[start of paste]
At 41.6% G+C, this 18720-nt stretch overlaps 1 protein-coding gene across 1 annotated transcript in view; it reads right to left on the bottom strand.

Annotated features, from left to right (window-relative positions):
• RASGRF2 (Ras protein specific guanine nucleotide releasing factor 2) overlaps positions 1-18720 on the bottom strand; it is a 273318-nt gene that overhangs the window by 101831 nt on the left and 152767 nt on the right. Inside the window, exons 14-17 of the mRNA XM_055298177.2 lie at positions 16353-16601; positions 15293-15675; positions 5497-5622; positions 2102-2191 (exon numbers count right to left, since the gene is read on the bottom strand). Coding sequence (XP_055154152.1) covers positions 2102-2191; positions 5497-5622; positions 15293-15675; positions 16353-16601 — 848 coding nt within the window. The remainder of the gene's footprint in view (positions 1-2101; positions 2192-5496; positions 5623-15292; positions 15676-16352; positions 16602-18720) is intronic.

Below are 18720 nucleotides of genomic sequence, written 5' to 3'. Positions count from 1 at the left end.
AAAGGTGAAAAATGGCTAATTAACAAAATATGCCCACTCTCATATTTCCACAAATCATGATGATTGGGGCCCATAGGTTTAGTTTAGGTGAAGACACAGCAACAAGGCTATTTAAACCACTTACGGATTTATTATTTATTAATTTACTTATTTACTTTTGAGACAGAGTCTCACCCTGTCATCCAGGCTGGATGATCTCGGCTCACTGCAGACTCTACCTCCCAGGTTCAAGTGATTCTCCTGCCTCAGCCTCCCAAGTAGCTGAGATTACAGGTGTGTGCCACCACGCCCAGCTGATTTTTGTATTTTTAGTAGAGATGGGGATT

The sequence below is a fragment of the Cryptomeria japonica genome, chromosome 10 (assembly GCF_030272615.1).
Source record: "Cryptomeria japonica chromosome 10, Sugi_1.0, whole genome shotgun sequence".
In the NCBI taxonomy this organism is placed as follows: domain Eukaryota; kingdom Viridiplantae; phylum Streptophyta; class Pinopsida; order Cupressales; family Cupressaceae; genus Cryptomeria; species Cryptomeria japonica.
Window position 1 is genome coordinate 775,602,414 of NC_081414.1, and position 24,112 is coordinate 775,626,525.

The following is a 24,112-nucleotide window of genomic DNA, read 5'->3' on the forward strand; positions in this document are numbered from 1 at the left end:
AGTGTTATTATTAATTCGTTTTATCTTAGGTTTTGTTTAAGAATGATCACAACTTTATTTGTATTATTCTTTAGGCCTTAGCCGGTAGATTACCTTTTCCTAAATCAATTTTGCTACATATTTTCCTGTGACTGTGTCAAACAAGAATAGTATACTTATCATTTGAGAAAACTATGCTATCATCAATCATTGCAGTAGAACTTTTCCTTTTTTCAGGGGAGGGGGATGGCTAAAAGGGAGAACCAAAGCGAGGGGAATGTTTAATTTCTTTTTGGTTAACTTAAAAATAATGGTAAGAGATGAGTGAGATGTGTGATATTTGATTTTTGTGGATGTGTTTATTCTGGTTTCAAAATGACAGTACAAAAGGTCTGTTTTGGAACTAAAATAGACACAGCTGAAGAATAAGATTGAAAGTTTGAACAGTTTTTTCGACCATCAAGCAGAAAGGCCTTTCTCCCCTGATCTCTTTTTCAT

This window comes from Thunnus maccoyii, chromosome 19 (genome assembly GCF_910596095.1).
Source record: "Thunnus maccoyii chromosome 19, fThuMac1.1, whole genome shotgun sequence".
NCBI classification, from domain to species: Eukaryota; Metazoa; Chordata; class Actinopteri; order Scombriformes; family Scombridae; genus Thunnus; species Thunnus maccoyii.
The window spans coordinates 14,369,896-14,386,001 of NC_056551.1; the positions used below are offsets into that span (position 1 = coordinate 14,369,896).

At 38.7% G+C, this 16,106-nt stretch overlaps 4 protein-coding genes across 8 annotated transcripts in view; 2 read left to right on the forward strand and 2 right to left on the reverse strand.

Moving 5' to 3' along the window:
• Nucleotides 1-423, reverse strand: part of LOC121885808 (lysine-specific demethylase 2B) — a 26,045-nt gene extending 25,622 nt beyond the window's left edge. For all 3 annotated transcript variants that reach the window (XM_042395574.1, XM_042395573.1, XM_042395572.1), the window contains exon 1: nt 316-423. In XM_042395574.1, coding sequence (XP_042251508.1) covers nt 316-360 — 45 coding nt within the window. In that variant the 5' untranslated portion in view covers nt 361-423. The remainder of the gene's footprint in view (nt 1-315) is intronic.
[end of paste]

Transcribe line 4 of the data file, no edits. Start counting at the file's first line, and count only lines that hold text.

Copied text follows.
Below are 18720 nucleotides of genomic sequence, written 5' to 3'. Positions count from 1 at the left end.